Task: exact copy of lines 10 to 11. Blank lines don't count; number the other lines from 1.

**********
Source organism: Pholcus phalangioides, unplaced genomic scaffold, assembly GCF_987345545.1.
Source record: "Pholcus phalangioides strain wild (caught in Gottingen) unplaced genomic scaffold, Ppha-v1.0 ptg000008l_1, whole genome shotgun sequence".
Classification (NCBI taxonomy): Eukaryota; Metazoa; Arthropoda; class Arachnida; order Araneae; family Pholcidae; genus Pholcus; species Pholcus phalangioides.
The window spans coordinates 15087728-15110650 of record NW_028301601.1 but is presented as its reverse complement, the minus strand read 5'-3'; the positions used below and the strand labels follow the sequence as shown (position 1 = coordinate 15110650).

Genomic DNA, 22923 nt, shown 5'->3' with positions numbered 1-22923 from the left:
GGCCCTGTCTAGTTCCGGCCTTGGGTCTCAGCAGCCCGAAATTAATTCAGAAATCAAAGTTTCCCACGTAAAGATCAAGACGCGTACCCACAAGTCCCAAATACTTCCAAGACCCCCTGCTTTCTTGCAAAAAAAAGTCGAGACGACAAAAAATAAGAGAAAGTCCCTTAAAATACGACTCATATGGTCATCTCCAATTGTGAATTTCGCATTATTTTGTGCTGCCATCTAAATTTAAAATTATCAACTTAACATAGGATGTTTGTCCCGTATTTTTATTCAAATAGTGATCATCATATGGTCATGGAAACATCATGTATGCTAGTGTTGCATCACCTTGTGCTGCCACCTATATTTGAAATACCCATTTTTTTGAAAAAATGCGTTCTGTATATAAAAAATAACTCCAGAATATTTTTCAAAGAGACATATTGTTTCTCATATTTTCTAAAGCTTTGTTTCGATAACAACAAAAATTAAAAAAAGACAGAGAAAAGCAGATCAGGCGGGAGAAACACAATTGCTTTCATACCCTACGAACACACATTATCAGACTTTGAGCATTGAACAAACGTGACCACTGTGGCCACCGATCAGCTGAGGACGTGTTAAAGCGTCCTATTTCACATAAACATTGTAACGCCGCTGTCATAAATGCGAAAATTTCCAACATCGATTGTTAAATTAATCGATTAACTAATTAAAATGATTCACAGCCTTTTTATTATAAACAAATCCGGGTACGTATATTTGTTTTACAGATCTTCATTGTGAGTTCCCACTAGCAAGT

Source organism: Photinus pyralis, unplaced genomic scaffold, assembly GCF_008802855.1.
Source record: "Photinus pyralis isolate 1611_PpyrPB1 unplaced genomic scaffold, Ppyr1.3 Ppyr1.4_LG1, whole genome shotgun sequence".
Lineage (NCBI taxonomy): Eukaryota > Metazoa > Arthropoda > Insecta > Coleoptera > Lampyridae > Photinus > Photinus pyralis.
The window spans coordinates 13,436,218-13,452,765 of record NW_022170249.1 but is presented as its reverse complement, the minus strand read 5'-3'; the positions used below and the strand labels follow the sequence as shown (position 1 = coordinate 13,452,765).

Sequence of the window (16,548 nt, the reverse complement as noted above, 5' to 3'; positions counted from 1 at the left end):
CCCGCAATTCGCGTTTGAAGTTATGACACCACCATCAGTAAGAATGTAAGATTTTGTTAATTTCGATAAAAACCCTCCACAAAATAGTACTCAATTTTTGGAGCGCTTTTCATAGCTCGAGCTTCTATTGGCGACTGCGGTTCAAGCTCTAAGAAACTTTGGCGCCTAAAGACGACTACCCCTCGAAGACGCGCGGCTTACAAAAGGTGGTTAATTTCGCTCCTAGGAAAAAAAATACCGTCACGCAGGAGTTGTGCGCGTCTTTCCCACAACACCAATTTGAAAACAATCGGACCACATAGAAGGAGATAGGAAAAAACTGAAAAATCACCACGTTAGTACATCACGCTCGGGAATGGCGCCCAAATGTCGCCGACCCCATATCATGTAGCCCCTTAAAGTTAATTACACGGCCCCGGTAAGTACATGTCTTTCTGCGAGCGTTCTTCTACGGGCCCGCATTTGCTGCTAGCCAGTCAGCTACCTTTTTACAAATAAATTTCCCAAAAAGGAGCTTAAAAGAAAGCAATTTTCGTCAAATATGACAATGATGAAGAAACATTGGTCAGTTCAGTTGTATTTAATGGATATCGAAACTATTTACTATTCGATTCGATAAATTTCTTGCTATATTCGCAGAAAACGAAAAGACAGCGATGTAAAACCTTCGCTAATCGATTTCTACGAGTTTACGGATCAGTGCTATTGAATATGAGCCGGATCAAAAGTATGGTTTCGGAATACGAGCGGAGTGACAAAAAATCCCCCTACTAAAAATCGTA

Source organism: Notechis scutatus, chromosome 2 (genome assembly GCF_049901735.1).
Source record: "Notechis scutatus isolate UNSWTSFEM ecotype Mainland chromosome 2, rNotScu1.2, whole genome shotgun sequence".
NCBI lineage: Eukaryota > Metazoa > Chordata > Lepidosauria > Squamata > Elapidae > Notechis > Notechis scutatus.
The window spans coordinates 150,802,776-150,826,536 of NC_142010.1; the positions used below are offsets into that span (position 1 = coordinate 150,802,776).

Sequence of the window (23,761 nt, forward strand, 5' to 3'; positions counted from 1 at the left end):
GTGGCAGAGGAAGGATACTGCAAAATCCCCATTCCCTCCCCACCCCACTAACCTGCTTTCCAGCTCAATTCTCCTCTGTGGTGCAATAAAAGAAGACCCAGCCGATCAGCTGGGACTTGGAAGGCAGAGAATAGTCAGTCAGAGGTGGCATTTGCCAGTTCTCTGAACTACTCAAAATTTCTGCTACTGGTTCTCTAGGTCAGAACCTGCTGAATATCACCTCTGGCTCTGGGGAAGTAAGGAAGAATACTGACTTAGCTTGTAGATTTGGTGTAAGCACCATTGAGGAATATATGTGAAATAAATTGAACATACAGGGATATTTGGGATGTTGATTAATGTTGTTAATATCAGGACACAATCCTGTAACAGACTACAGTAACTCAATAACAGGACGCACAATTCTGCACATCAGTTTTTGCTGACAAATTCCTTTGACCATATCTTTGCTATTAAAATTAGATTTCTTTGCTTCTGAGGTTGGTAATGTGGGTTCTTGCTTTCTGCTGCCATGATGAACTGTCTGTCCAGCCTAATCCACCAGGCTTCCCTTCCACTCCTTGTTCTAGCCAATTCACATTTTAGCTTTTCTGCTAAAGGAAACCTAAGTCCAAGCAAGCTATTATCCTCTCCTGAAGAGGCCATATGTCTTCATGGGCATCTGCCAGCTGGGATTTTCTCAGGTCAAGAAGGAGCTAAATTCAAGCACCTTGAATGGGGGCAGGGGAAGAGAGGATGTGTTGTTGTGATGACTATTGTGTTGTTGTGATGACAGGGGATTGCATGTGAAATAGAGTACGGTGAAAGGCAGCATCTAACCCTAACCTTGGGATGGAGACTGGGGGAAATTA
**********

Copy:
The window spans coordinates 13,436,218-13,452,765 of record NW_022170249.1 but is presented as its reverse complement, the minus strand read 5'-3'; the positions used below and the strand labels follow the sequence as shown (position 1 = coordinate 13,452,765).

Sequence of the window (16,548 nt, the reverse complement as noted above, 5' to 3'; positions counted from 1 at the left end):